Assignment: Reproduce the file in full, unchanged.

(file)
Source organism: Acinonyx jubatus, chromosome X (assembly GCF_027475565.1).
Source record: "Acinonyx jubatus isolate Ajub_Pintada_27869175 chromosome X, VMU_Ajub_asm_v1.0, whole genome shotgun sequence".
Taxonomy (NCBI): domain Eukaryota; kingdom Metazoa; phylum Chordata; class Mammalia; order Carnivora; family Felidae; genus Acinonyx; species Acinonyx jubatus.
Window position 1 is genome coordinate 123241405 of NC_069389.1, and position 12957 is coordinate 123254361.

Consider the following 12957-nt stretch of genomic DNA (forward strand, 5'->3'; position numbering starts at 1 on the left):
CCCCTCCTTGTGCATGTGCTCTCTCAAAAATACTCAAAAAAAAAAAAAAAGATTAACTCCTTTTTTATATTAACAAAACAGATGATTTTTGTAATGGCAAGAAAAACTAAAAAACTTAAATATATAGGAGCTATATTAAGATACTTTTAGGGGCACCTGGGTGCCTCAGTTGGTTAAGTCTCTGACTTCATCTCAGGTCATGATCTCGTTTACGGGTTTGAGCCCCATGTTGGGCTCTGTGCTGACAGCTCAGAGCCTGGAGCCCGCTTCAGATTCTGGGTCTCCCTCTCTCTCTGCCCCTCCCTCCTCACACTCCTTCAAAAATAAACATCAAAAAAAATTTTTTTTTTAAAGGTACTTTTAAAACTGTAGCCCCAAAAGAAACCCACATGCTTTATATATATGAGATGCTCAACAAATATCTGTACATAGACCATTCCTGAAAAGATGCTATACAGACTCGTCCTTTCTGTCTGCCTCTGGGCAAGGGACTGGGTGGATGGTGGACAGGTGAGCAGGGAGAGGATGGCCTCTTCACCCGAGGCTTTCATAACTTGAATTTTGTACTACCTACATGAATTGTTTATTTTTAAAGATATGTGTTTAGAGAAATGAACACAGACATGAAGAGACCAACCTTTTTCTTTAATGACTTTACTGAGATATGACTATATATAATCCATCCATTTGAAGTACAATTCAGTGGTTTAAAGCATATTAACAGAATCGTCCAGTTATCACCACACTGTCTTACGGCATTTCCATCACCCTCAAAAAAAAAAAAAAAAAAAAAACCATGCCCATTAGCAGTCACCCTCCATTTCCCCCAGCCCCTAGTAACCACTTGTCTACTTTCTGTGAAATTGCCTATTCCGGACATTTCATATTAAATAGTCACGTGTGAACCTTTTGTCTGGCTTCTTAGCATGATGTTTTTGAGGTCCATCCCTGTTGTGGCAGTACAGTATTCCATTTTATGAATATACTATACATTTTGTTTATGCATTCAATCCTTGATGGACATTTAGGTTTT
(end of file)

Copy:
Source organism: Acinonyx jubatus, chromosome X (assembly GCF_027475565.1).
Source record: "Acinonyx jubatus isolate Ajub_Pintada_27869175 chromosome X, VMU_Ajub_asm_v1.0, whole genome shotgun sequence".
Taxonomy (NCBI): domain Eukaryota; kingdom Metazoa; phylum Chordata; class Mammalia; order Carnivora; family Felidae; genus Acinonyx; species Acinonyx jubatus.
Window position 1 is genome coordinate 123241405 of NC_069389.1, and position 12957 is coordinate 123254361.

Consider the following 12957-nt stretch of genomic DNA (forward strand, 5'->3'; position numbering starts at 1 on the left):
CCCCTCCTTGTGCATGTGCTCTCTCAAAAATACTCAAAAAAAAAAAAAAAGATTAACTCCTTTTTTATATTAACAAAACAGATGATTTTTGTAATGGCAAGAAAAACTAAAAAACTTAAATATATAGGAGCTATATTAAGATACTTTTAGGGGCACCTGGGTGCCTCAGTTGGTTAAGTCTCTGACTTCATCTCAGGTCATGATCTCGTTTACGGGTTTGAGCCCCATGTTGGGCTCTGTGCTGACAGCTCAGAGCCTGGAGCCCGCTTCAGATTCTGGGTCTCCCTCTCTCTCTGCCCCTCCCTCCTCACACTCCTTCAAAAATAAACATCAAAAAAAATTTTTTTTTTAAAGGTACTTTTAAAACTGTAGCCCCAAAAGAAACCCACATGCTTTATATATATGAGATGCTCAACAAATATCTGTACATAGACCATTCCTGAAAAGATGCTATACAGACTCGTCCTTTCTGTCTGCCTCTGGGCAAGGGACTGGGTGGATGGTGGACAGGTGAGCAGGGAGAGGATGGCCTCTTCACCCGAGGCTTTCATAACTTGAATTTTGTACTACCTACATGAATTGTTTATTTTTAAAGATATGTGTTTAGAGAAATGAACACAGACATGAAGAGACCAACCTTTTTCTTTAATGACTTTACTGAGATATGACTATATATAATCCATCCATTTGAAGTACAATTCAGTGGTTTAAAGCATATTAACAGAATCGTCCAGTTATCACCACACTGTCTTACGGCATTTCCATCACCCTCAAAAAAAAAAAAAAAAAAAAAACCATGCCCATTAGCAGTCACCCTCCATTTCCCCCAGCCCCTAGTAACCACTTGTCTACTTTCTGTGAAATTGCCTATTCCGGACATTTCATATTAAATAGTCACGTGTGAACCTTTTGTCTGGCTTCTTAGCATGATGTTTTTGAGGTCCATCCCTGTTGTGGCAGTACAGTATTCCATTTTATGAATATACTATACATTTTGTTTATGCATTCAATCCTTGATGGACATTTAGGTTTT